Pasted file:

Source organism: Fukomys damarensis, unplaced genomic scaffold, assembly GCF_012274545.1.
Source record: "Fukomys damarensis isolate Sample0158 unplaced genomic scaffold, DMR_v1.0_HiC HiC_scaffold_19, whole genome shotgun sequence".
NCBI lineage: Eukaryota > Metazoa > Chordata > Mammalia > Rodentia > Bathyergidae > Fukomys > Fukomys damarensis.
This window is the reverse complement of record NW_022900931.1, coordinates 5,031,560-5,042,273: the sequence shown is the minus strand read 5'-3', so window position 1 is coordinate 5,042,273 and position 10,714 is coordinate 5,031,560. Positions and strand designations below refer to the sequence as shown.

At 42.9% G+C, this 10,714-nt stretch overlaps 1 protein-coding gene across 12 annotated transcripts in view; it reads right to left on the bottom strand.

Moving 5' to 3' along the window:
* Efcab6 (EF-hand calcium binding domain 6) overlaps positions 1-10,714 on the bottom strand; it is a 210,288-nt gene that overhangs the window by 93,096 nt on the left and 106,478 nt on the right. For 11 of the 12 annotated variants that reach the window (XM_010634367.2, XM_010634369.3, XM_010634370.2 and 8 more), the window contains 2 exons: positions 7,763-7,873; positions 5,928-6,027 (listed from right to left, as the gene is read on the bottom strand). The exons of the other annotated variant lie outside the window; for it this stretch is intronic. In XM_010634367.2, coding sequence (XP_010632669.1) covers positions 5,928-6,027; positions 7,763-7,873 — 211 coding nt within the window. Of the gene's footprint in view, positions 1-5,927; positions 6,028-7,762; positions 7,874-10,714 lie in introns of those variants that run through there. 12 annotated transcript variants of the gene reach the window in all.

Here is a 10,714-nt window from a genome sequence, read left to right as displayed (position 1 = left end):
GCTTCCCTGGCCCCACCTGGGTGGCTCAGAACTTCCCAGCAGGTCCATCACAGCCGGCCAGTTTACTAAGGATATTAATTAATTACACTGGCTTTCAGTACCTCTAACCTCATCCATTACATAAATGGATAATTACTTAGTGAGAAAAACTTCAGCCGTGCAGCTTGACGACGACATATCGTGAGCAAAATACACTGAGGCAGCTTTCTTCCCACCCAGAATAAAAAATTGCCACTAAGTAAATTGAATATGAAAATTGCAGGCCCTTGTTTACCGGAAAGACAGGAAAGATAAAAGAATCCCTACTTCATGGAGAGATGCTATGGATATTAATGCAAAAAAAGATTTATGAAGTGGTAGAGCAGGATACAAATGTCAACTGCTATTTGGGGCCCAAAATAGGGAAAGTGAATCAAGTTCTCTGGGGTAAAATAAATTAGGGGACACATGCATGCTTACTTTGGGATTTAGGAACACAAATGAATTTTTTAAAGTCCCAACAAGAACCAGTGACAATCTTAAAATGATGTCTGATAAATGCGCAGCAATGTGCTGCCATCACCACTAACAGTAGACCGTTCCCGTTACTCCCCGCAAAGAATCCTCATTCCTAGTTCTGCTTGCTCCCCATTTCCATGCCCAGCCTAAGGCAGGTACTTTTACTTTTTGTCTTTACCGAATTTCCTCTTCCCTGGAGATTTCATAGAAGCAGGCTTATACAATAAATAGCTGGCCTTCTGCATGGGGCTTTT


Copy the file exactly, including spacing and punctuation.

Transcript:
Source organism: Fukomys damarensis, unplaced genomic scaffold, assembly GCF_012274545.1.
Source record: "Fukomys damarensis isolate Sample0158 unplaced genomic scaffold, DMR_v1.0_HiC HiC_scaffold_19, whole genome shotgun sequence".
NCBI lineage: Eukaryota > Metazoa > Chordata > Mammalia > Rodentia > Bathyergidae > Fukomys > Fukomys damarensis.
This window is the reverse complement of record NW_022900931.1, coordinates 5,031,560-5,042,273: the sequence shown is the minus strand read 5'-3', so window position 1 is coordinate 5,042,273 and position 10,714 is coordinate 5,031,560. Positions and strand designations below refer to the sequence as shown.

At 42.9% G+C, this 10,714-nt stretch overlaps 1 protein-coding gene across 12 annotated transcripts in view; it reads right to left on the bottom strand.

Moving 5' to 3' along the window:
* Efcab6 (EF-hand calcium binding domain 6) overlaps positions 1-10,714 on the bottom strand; it is a 210,288-nt gene that overhangs the window by 93,096 nt on the left and 106,478 nt on the right. For 11 of the 12 annotated variants that reach the window (XM_010634367.2, XM_010634369.3, XM_010634370.2 and 8 more), the window contains 2 exons: positions 7,763-7,873; positions 5,928-6,027 (listed from right to left, as the gene is read on the bottom strand). The exons of the other annotated variant lie outside the window; for it this stretch is intronic. In XM_010634367.2, coding sequence (XP_010632669.1) covers positions 5,928-6,027; positions 7,763-7,873 — 211 coding nt within the window. Of the gene's footprint in view, positions 1-5,927; positions 6,028-7,762; positions 7,874-10,714 lie in introns of those variants that run through there. 12 annotated transcript variants of the gene reach the window in all.

Here is a 10,714-nt window from a genome sequence, read left to right as displayed (position 1 = left end):
GCTTCCCTGGCCCCACCTGGGTGGCTCAGAACTTCCCAGCAGGTCCATCACAGCCGGCCAGTTTACTAAGGATATTAATTAATTACACTGGCTTTCAGTACCTCTAACCTCATCCATTACATAAATGGATAATTACTTAGTGAGAAAAACTTCAGCCGTGCAGCTTGACGACGACATATCGTGAGCAAAATACACTGAGGCAGCTTTCTTCCCACCCAGAATAAAAAATTGCCACTAAGTAAATTGAATATGAAAATTGCAGGCCCTTGTTTACCGGAAAGACAGGAAAGATAAAAGAATCCCTACTTCATGGAGAGATGCTATGGATATTAATGCAAAAAAAGATTTATGAAGTGGTAGAGCAGGATACAAATGTCAACTGCTATTTGGGGCCCAAAATAGGGAAAGTGAATCAAGTTCTCTGGGGTAAAATAAATTAGGGGACACATGCATGCTTACTTTGGGATTTAGGAACACAAATGAATTTTTTAAAGTCCCAACAAGAACCAGTGACAATCTTAAAATGATGTCTGATAAATGCGCAGCAATGTGCTGCCATCACCACTAACAGTAGACCGTTCCCGTTACTCCCCGCAAAGAATCCTCATTCCTAGTTCTGCTTGCTCCCCATTTCCATGCCCAGCCTAAGGCAGGTACTTTTACTTTTTGTCTTTACCGAATTTCCTCTTCCCTGGAGATTTCATAGAAGCAGGCTTATACAATAAATAGCTGGCCTTCTGCATGGGGCTTTT